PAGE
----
Backyard Action Hero Toyota Backyard Action Hero Guidebook August 2016 - Page 4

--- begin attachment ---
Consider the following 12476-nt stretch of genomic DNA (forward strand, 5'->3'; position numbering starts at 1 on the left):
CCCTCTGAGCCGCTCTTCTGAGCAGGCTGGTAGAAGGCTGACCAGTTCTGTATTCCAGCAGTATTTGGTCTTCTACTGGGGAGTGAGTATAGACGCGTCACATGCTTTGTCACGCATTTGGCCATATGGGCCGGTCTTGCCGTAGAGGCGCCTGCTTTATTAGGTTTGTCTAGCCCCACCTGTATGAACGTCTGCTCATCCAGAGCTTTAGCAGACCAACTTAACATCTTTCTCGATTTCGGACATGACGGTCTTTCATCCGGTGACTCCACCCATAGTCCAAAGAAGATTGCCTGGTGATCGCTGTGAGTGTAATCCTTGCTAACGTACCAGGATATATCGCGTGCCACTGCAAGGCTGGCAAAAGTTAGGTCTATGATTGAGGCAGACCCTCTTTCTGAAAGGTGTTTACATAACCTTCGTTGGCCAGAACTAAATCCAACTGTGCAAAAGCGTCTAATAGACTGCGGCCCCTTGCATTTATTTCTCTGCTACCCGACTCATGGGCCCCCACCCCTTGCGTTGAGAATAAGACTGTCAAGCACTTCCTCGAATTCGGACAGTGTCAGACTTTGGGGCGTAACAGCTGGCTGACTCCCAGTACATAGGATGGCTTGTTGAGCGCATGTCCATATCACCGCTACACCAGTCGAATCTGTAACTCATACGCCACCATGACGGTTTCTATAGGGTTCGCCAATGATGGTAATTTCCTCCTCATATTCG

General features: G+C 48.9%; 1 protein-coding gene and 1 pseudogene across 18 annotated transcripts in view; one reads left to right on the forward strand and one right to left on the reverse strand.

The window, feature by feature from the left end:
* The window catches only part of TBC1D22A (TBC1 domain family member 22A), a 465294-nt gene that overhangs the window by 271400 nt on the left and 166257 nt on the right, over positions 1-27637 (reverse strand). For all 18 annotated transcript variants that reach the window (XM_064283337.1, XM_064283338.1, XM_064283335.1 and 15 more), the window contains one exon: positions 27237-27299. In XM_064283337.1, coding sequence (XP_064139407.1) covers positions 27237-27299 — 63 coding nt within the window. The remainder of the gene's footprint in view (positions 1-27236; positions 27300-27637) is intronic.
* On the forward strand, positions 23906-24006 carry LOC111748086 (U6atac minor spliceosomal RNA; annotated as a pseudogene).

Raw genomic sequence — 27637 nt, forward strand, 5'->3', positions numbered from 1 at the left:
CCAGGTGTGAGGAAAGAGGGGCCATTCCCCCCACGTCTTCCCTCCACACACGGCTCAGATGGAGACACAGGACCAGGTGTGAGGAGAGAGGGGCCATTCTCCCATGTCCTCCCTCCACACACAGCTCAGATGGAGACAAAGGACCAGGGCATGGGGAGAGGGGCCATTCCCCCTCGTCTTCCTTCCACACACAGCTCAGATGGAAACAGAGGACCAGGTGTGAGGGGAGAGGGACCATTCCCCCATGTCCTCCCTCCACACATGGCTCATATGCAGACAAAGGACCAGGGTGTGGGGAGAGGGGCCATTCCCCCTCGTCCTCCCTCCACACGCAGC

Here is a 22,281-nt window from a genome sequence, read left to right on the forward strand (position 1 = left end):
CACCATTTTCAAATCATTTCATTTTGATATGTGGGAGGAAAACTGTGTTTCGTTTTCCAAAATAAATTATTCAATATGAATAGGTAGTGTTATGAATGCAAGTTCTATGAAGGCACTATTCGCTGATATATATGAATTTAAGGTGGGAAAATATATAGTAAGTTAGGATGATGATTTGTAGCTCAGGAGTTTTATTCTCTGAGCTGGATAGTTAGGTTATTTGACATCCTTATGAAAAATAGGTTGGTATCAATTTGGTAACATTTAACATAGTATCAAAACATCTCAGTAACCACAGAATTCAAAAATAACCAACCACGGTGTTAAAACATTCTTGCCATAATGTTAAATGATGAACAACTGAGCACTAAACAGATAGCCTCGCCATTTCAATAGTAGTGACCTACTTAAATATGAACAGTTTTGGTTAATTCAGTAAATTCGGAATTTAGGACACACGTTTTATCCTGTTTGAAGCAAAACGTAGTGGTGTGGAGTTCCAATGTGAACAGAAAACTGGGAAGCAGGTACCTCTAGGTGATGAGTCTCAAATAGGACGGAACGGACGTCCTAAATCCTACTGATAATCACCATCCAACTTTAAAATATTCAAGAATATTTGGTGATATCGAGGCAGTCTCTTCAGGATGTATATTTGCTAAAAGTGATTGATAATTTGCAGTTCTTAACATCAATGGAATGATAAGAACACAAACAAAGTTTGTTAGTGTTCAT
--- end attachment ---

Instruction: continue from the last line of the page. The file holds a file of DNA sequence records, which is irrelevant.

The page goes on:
Birds in the Big City Waking up in the city, you can hear many sounds coming from outside your window. You can hear the whir of buses stopping, cars roaring past, planes soaring in the sky and birds singing from the trees. Did you know that 350 species of birds call Kentucky their home? Birds have a very important task in a city ecosystem. They scatter seeds when they forage for food. "Forage" means to seek or obtain food. When birds eat seeds or fruit from a plant, those seeds can end up planted in the ground miles away through their bird droppings. Yuck, did we just talk about bird poop? We did! Bird poop sounds really gross to us, but plants love it. New plants can grow out of the seeds left in bird waste. Bird waste is also a great fertilizer for plants and helps them grow strong and healthy! Birds also do our ecosystem another favor. When birds eat nectar or pollen from plants, they help the plants pollinate. Did you know that plants have to pollinate in order to grow any of the food we eat? So, birds are partially responsible for our food supply. What an important task birds have! It’s important we make room for them in our ecosystem. So, where do all these birds live, especially in a city? The first place you may have guessed already: TREES! One of the most common places you can find birds in the city is in trees. Trees do many important things in an ecosystem, like cleaning the air or helping with the heat, but they are also an important habitat for birds, squirrels, bats and many other animals! Trees, especially tall trees, are the perfect habitat for birds. A big tall tree creates a better spot for birds to protect themselves from predators on the ground. It also gives birds a great view for spotting a meal! Next time you’re outside, look around and see how many birds you can spot in nearby tree branches or tree trunks. You may see some common birds like robins, cardinals, and finches, or maybe even a red-tailed hawk or barn owl! Some cities don’t have many trees but birds are resourceful, just like people. Cities have many buildings — and these tall metal “trees” can make great shelters for lots of birds. Climb into the attic of a church, house or business and you may find nests tucked away in these empty spaces. A fully